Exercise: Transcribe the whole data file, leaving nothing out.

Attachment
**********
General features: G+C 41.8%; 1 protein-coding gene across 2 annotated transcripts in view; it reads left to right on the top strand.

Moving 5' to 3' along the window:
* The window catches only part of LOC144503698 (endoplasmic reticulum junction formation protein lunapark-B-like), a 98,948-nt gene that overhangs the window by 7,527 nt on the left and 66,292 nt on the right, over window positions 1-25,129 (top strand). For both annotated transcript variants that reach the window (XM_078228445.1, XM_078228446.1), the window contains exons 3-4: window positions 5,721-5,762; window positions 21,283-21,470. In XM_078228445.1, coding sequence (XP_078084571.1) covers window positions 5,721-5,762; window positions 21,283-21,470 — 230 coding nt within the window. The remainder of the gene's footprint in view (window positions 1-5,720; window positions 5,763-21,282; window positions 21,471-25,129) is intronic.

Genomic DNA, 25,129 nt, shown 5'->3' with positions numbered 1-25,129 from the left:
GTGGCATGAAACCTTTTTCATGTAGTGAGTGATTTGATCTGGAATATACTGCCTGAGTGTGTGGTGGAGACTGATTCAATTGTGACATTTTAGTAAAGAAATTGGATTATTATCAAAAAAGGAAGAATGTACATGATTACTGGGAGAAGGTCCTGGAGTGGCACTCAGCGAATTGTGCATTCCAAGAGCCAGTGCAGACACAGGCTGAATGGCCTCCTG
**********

General features: G+C 41.8%; 1 protein-coding gene across 2 annotated transcripts in view; it reads left to right on the top strand.

Moving 5' to 3' along the window:
* The window catches only part of LOC144503698 (endoplasmic reticulum junction formation protein lunapark-B-like), a 98,948-nt gene that overhangs the window by 7,527 nt on the left and 66,292 nt on the right, over window positions 1-25,129 (top strand). For both annotated transcript variants that reach the window (XM_078228445.1, XM_078228446.1), the window contains exons 3-4: window positions 5,721-5,762; window positions 21,283-21,470. In XM_078228445.1, coding sequence (XP_078084571.1) covers window positions 5,721-5,762; window positions 21,283-21,470 — 230 coding nt within the window. The remainder of the gene's footprint in view (window positions 1-5,720; window positions 5,763-21,282; window positions 21,471-25,129) is intronic.

Genomic DNA, 25,129 nt, shown 5'->3' with positions numbered 1-25,129 from the left:
GTGGCATGAAACCTTTTTCATGTAGTGAGTGATTTGATCTGGAATATACTGCCTGAGTGTGTGGTGGAGACTGATTCAATTGTGACATTTTAGTAAAGAAATTGGATTATTATCAAAAAAGGAAGAATGTACATGATTACTGGGAGAAGGTCCTGGAGTGGCACTCAGCGAATTGTGCATTCCAAGAGCCAGTGCAGACACAGGCTGAATGGCCTCCTG